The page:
With more customer-owner banks, non-bank and fintech lenders being approved for the scheme, is there a better option when it comes to acquiring business finance during COVID-19? In this article we discuss how the scheme works, which customer-owner or non-bank lenders are currently participating, and how you can make the best decision when applying for business finance.

The Coronavirus SME Guarantee Scheme explained

The Coronavirus SME Guarantee Scheme is a part of the government’s second-wave stimulus package aimed at helping Aussies survive the impact of COVID-19, announced on 22 March 2020.

Businesses struggling as a result of the coronavirus pandemic are able to access government backed business loans via approved lenders. Loans under the scheme:

  • Are available up to $250,000
  • Do not require security
  • Have terms of up to three years
  • Require no repayments for the first six months
  • Have no interest charged on unused funds

To qualify for finance for the scheme, businesses must have an annual turnover of less than $50million and be facing hardship as a direct result of the outbreak.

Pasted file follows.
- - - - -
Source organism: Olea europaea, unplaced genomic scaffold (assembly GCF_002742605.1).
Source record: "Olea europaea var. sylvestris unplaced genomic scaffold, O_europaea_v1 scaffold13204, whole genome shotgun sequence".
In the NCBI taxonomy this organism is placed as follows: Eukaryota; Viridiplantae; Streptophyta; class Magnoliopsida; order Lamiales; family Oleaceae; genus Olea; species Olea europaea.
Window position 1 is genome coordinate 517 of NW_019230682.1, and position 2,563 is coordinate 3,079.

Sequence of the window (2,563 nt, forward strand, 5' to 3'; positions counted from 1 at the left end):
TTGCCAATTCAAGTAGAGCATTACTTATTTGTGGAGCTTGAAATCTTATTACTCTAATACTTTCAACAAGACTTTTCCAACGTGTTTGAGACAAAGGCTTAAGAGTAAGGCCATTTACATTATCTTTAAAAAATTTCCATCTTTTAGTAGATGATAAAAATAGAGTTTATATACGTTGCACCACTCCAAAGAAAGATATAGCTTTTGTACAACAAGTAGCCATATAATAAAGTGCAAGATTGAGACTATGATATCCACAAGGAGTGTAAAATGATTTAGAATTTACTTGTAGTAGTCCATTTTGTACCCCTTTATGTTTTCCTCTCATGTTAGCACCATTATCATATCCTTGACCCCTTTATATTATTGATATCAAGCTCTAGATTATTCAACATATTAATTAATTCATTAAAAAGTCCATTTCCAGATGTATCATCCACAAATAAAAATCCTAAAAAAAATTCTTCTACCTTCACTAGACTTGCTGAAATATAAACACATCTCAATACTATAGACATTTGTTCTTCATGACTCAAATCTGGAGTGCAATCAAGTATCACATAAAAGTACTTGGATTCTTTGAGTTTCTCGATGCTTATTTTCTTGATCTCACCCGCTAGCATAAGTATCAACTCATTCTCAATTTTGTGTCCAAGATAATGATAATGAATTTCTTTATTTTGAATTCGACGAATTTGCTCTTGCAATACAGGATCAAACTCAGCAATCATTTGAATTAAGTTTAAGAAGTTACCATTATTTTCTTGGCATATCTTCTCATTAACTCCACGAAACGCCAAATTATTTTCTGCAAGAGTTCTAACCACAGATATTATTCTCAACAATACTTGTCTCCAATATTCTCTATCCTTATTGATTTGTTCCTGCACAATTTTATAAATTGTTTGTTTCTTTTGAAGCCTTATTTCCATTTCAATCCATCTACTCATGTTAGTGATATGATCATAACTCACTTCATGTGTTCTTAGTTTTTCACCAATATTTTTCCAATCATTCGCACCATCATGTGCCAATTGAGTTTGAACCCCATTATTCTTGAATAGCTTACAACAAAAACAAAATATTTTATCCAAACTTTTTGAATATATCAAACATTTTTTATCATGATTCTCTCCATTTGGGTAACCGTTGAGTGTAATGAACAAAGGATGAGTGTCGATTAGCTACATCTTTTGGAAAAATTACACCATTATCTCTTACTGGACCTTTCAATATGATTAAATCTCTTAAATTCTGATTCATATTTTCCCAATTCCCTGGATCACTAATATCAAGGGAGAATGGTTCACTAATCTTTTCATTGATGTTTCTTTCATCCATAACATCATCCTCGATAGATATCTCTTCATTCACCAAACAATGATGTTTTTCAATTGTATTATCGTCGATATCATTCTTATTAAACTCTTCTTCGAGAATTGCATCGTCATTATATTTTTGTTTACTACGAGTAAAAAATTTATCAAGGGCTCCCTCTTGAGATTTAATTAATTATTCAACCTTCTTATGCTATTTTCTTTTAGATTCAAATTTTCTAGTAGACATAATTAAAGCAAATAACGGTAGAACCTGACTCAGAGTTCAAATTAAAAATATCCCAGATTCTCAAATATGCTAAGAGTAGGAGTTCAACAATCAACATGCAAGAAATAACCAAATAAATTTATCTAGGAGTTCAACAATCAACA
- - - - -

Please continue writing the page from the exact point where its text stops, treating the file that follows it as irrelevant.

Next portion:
Which lenders are are participating in the Coronavirus SME Guarantee Scheme?

Lenders participating in the Coronavirus SME Guarantee Scheme consist of a combination of banks, customer-owned banks and non-bank lenders.

Banks
Customer-owner banks
Non-bank lenders
  • ANZ
  • Bank of Queensland
  • Bendigo and Adelaide Bank Ltd
  • Commonwealth Bank of Australia
  • Get Capital
  • Heritage Bank Limited
  • Hume Bank Limited
  • IMB Bank
  • Judo Bank Pty Ltd
  • Laboratories Credit Union
  • Liberty Financial
  • Macquarie Bank
  • MyState Bank Limited
  • National Australia Bank Limited
  • Queensland Country Bank Limited
  • Suncorp
  • Unity Bank
  • Westpac
  • Australian Mutual Bank 
  • Bank Australia
  • Bank of Us
  • Community First Credit Union
  • First Choice Credit Union
  • Goulburn Murray Credit Union
  • Heritage Bank
  • Illawarra Credit Union
  • Police Credit Union
  • Queensland Country Bank
  • Regional Australia Bank
  • South West Credit Union
  • Summerland Credit Union
  • The Capricornian
  • Unity Bank
  • Banjo
  • Prospa
  • GetCapital
  • Lumi
  • Moula
  • OnDeck
  • Speedy Finance
  • Spotcap
  • Tyro Payments Limited

*All data was sourced from treasury.gov.au and was accurate as of 13/05/2020

What's a customer-owned bank?

Customer-owner banks, also known as credit unions or mutual banks, are banks of which the shareholders are its customers. Generally, customer-owned banks put their profits back into providing better rates and fees for their customers. 

What's a non-bank lender?

The term ‘non-bank lender’ generally refers to lenders that are not ADIs (Authorised Deposit-Taking Institutions). This means that they cannot accept deposits from members, e.g. current accounts or term deposits. 

Banks vs non-banks - where should I apply?